The uncertainty tree diagram shows, schematically, the uncertainties associated with the terms in the measurement function. In the centre there is the measurement function, and from each term, there are links either to another measurement function (as in the x_{2} case in the diagram below) or to a single (x_{3} )or multiple sources of uncertainty (x_{1} ). Where there is a link to a source of uncertainty, this is through a sensitivity coefficient (the partial derivatives).

The figure above shows the uncertainty analysis diagram – this is the hypothetical case for a measurement function

=f(x_{1},x_{2},x_{3},…)+0

where the x_{i} input quantities are metrologically independent (have no common error). There are three identified effects that cause uncertainty in the first measurement function term,

x_{1}. The contribution to uncertainty and error correlation (from spectral band to spectral band and/or from image pixel to image pixel) properties for each of these effects have been evaluated, an encapsulated in a quantitative model for each effect, these models being indicated symbolically by u_{1}, r_{1}, etc. The uncertainty in x_{1} propagates to the measurand via the sensitivity coefficient c_{1}. The second term is itself the result of an explicitly-calculated measurement function, meaning that the analysis is hierarchical. Two effects operating on different terms cause uncertainty in x_{2}. The propagation of uncertainty

u(\chi_{1}), for example, to the measurand is via a sensitivity obtained by the chain-rule of sensitivity coefficients along the connecting branches:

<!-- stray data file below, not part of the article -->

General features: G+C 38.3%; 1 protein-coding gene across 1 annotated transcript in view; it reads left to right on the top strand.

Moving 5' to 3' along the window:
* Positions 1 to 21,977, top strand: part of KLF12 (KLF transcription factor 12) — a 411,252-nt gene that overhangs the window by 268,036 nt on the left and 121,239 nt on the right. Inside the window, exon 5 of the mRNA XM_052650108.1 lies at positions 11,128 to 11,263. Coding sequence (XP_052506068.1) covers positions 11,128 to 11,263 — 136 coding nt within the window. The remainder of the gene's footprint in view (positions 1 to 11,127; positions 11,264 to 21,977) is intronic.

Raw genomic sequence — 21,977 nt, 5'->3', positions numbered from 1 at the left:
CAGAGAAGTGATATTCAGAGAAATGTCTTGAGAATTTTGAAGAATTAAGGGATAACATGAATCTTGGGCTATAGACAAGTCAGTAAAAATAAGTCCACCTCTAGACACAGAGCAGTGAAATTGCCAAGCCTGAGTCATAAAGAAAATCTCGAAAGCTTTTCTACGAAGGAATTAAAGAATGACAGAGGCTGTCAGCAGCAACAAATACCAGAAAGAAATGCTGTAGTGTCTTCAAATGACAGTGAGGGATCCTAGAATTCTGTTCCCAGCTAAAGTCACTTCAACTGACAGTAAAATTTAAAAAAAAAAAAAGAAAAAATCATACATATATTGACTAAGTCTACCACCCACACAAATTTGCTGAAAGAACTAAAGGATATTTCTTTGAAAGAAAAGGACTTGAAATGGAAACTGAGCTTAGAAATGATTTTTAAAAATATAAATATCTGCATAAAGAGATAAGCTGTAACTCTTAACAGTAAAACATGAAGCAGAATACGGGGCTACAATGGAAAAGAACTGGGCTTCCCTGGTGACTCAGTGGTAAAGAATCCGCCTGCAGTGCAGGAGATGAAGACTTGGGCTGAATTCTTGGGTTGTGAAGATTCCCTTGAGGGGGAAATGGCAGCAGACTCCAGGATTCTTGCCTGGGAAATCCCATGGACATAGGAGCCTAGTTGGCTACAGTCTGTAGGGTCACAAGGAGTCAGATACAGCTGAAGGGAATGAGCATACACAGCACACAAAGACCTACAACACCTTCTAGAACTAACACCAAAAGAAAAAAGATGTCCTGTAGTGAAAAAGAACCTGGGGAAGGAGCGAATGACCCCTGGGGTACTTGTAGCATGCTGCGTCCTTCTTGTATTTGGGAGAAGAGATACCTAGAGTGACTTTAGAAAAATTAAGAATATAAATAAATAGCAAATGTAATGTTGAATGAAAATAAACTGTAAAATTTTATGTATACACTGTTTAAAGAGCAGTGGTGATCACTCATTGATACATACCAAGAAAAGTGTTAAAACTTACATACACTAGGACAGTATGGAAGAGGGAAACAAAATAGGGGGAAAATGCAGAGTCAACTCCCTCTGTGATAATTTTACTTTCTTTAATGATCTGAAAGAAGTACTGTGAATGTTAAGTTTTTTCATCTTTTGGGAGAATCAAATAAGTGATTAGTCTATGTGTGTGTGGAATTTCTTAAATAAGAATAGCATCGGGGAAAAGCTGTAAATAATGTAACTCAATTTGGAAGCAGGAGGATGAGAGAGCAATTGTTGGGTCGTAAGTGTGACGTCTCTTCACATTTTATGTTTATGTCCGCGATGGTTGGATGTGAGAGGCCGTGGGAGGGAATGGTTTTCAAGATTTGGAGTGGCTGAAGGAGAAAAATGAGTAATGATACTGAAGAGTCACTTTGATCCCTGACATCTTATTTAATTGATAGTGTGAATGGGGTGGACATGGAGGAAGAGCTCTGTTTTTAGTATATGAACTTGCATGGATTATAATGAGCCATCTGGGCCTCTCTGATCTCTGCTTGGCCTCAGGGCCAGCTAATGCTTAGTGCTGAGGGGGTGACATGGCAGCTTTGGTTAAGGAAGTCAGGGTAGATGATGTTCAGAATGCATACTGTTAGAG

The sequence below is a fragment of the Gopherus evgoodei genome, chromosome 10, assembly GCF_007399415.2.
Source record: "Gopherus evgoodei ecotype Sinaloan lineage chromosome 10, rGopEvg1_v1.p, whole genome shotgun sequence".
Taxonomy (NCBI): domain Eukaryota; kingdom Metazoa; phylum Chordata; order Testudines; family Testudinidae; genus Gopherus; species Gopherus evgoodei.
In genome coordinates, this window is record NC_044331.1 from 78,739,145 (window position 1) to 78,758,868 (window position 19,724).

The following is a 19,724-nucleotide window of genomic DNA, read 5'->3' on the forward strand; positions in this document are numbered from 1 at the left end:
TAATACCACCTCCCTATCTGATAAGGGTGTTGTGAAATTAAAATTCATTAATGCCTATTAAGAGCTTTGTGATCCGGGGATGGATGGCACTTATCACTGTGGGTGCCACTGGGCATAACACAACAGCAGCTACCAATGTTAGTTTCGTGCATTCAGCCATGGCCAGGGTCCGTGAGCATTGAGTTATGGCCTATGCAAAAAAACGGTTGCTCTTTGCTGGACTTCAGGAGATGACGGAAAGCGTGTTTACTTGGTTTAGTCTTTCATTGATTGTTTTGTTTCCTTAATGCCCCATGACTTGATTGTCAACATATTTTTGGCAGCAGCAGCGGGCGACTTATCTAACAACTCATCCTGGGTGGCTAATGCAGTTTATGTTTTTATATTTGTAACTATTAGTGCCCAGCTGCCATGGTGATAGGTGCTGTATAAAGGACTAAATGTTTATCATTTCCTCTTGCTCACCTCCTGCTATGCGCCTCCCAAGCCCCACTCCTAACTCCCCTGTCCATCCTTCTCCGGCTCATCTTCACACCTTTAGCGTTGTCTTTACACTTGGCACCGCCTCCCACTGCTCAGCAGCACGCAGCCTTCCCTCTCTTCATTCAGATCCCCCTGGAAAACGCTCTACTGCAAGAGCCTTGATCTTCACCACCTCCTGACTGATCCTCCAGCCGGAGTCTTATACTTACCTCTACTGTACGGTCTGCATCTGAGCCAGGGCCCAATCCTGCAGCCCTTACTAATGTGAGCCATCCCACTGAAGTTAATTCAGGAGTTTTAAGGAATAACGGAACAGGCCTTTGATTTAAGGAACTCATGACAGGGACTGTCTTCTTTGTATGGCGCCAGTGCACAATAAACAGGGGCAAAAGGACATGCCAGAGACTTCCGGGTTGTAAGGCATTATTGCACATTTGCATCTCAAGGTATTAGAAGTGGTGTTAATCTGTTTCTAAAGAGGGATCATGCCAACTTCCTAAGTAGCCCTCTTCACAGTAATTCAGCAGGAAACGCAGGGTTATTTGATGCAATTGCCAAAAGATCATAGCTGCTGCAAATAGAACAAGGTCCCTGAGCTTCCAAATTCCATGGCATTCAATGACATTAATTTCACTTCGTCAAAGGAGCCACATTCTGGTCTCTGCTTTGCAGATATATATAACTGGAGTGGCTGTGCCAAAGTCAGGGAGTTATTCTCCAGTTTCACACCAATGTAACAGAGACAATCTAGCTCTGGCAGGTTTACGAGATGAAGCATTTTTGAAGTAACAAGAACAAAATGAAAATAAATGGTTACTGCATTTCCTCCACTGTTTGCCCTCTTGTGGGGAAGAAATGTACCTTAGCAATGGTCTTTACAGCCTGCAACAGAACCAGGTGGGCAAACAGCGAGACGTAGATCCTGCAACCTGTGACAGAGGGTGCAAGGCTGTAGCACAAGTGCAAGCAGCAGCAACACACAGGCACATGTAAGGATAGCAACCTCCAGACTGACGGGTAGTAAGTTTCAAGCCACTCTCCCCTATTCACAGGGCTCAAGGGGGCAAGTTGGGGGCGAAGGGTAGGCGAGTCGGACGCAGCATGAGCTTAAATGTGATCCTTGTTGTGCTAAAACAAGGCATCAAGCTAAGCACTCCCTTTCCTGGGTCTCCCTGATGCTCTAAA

∂f ∂x 2∂x 2∂\chi_{1}

Three identifiable physical effects contribute to the uncertainty u(x_{1}) u(x3), but these cannot be separately quantified. Instead, they are jointly evaluated in terms of their combined uncertainty and error correlation properties, and treated in calculation of propagated uncertainty as the single effect k=6.

Lastly, u(0),represents the fact that the form of the measurement function itself embodies assumptions and approximations that cause uncertainty in the measurand that should be evaluated.

## How do you draw an uncertainty tree?

To draw the uncertainty tree:

- Put the measurement function in the middle
- Where possible use different colours for different branches (unless you want to emphasise the similarities between two branches)
- Use horizontal and vertical lines and right angles
- Put the sensitivity coefficients in black rounded rectangles and the sources of uncertainty in coloured straight rectangles. Write the sources of uncertainty on the lines at the end.

There is always a point where you don’t think a particular source of uncertainty is significant or not, or whether you perhaps don’t know how to quantify a particular uncertainty. It’s better to put it on the diagram and explain that in the text around the diagram, than to leave it off the diagram.

## Useful documents

Woolliams, E., Mittaz, J., Merchant C. & Harris, P., 2017, D2_2a Principles of FCDR Effects Tables

JCGM, 100:2008, Evaluation of measurement data – Guide to the expression of uncertainty in measurement